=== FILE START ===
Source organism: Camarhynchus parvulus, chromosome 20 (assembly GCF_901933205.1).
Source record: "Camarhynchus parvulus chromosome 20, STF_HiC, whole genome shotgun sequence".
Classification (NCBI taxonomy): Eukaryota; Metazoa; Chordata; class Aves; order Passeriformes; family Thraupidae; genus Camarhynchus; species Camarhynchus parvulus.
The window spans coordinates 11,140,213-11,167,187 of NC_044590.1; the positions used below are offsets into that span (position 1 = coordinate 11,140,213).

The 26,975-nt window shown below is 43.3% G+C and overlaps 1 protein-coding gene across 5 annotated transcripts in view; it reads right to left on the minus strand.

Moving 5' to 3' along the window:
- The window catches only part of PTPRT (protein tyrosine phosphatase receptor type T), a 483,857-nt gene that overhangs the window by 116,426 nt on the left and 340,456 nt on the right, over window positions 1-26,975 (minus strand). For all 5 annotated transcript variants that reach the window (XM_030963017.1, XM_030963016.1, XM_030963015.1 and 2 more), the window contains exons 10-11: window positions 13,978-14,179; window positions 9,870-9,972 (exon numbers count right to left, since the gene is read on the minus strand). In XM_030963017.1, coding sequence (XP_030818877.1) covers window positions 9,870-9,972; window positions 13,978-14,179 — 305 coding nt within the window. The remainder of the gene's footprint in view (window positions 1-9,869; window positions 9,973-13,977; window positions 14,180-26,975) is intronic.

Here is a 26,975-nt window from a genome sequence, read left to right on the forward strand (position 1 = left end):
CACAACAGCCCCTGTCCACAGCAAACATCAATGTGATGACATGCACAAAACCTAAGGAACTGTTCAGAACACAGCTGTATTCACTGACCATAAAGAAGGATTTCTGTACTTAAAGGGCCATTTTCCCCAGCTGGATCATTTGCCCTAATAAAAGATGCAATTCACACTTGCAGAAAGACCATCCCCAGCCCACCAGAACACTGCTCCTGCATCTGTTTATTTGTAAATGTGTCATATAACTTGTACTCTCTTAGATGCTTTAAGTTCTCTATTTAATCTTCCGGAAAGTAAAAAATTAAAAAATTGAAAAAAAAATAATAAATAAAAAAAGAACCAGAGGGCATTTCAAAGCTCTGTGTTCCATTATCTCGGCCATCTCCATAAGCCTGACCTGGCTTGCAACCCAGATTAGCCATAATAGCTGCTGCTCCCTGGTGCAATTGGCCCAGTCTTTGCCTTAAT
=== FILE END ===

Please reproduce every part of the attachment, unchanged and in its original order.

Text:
Source organism: Camarhynchus parvulus, chromosome 20 (assembly GCF_901933205.1).
Source record: "Camarhynchus parvulus chromosome 20, STF_HiC, whole genome shotgun sequence".
Classification (NCBI taxonomy): Eukaryota; Metazoa; Chordata; class Aves; order Passeriformes; family Thraupidae; genus Camarhynchus; species Camarhynchus parvulus.
The window spans coordinates 11,140,213-11,167,187 of NC_044590.1; the positions used below are offsets into that span (position 1 = coordinate 11,140,213).

The 26,975-nt window shown below is 43.3% G+C and overlaps 1 protein-coding gene across 5 annotated transcripts in view; it reads right to left on the minus strand.

Moving 5' to 3' along the window:
- The window catches only part of PTPRT (protein tyrosine phosphatase receptor type T), a 483,857-nt gene that overhangs the window by 116,426 nt on the left and 340,456 nt on the right, over window positions 1-26,975 (minus strand). For all 5 annotated transcript variants that reach the window (XM_030963017.1, XM_030963016.1, XM_030963015.1 and 2 more), the window contains exons 10-11: window positions 13,978-14,179; window positions 9,870-9,972 (exon numbers count right to left, since the gene is read on the minus strand). In XM_030963017.1, coding sequence (XP_030818877.1) covers window positions 9,870-9,972; window positions 13,978-14,179 — 305 coding nt within the window. The remainder of the gene's footprint in view (window positions 1-9,869; window positions 9,973-13,977; window positions 14,180-26,975) is intronic.

Here is a 26,975-nt window from a genome sequence, read left to right on the forward strand (position 1 = left end):
CACAACAGCCCCTGTCCACAGCAAACATCAATGTGATGACATGCACAAAACCTAAGGAACTGTTCAGAACACAGCTGTATTCACTGACCATAAAGAAGGATTTCTGTACTTAAAGGGCCATTTTCCCCAGCTGGATCATTTGCCCTAATAAAAGATGCAATTCACACTTGCAGAAAGACCATCCCCAGCCCACCAGAACACTGCTCCTGCATCTGTTTATTTGTAAATGTGTCATATAACTTGTACTCTCTTAGATGCTTTAAGTTCTCTATTTAATCTTCCGGAAAGTAAAAAATTAAAAAATTGAAAAAAAAATAATAAATAAAAAAAGAACCAGAGGGCATTTCAAAGCTCTGTGTTCCATTATCTCGGCCATCTCCATAAGCCTGACCTGGCTTGCAACCCAGATTAGCCATAATAGCTGCTGCTCCCTGGTGCAATTGGCCCAGTCTTTGCCTTAAT